A Computational Model including Role of NF-κB in Multiple Sclerosis

Multiple Sclerosis (MS) is an autoimmune, neurodegenerative disease that cannot be cured. The disease causes the body’s own immune system to attack the axons of neurons, disrupting communication between the brain and the body. Those afflicted with Multiple Sclerosis slowly lose the ability to send signals down their axons. Consequently, they are no longer able to function or use those parts of their nervous system, and in many cases become immobile. The mechanism for axonal degradation is not properly understood, but a variety of pathways and factors have been discussed as contributing towards the degradation. NF-κB is a well-known transcription factor that can be cited as the “master switch” for immune response, and can be known to alter the behavior in immune cells’ response to injury and function. In the context of MS, NF-κB controls the macrophage phenotype that is expressed.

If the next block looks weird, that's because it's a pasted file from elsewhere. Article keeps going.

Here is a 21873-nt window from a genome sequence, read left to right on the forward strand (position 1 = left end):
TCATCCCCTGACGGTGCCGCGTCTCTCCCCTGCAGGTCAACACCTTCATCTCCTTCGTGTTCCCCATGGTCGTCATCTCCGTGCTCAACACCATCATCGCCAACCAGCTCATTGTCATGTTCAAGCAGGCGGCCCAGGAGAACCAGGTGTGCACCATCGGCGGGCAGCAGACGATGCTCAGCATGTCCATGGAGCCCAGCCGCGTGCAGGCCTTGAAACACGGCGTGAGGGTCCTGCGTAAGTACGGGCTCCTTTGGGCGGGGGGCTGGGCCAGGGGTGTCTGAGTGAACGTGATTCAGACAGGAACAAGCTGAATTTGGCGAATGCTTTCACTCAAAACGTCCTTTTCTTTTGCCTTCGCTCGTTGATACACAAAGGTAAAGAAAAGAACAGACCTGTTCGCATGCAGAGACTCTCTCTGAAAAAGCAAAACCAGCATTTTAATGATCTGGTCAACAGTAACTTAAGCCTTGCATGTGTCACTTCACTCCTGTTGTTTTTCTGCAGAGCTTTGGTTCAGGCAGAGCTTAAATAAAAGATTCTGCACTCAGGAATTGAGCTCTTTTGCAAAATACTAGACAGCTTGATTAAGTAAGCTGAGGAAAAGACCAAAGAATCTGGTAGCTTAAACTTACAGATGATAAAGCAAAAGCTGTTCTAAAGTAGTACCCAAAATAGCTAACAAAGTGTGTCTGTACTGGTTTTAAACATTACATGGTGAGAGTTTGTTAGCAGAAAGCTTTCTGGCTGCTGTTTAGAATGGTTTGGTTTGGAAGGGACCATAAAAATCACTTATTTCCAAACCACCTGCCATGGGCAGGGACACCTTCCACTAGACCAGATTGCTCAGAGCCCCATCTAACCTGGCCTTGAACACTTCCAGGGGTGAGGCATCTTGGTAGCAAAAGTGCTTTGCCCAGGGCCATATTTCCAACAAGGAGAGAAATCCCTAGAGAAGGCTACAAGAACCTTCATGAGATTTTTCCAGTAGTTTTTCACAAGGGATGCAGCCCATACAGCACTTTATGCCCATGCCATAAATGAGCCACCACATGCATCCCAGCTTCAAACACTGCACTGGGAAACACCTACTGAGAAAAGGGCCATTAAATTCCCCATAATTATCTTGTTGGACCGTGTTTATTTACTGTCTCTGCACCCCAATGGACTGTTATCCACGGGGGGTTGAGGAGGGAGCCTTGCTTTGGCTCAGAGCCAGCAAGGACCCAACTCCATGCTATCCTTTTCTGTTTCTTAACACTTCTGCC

Through the use of CellDesigner and MATLAB a computational model for cells exhibiting the phenotypes found for MS can be created. Gathering values from published literature, interactions between various proteins, genes, and other cellular mechanisms can be shown within the model and programmed to show an output. These models provide immediate feedback and can give quantitative values about how a particular pathway might respond to an increase or decrease in the expression of a particular gene. The model is thus malleable, can be used to test the effects of various drugs, and can serve to advise groups working on clinical trials.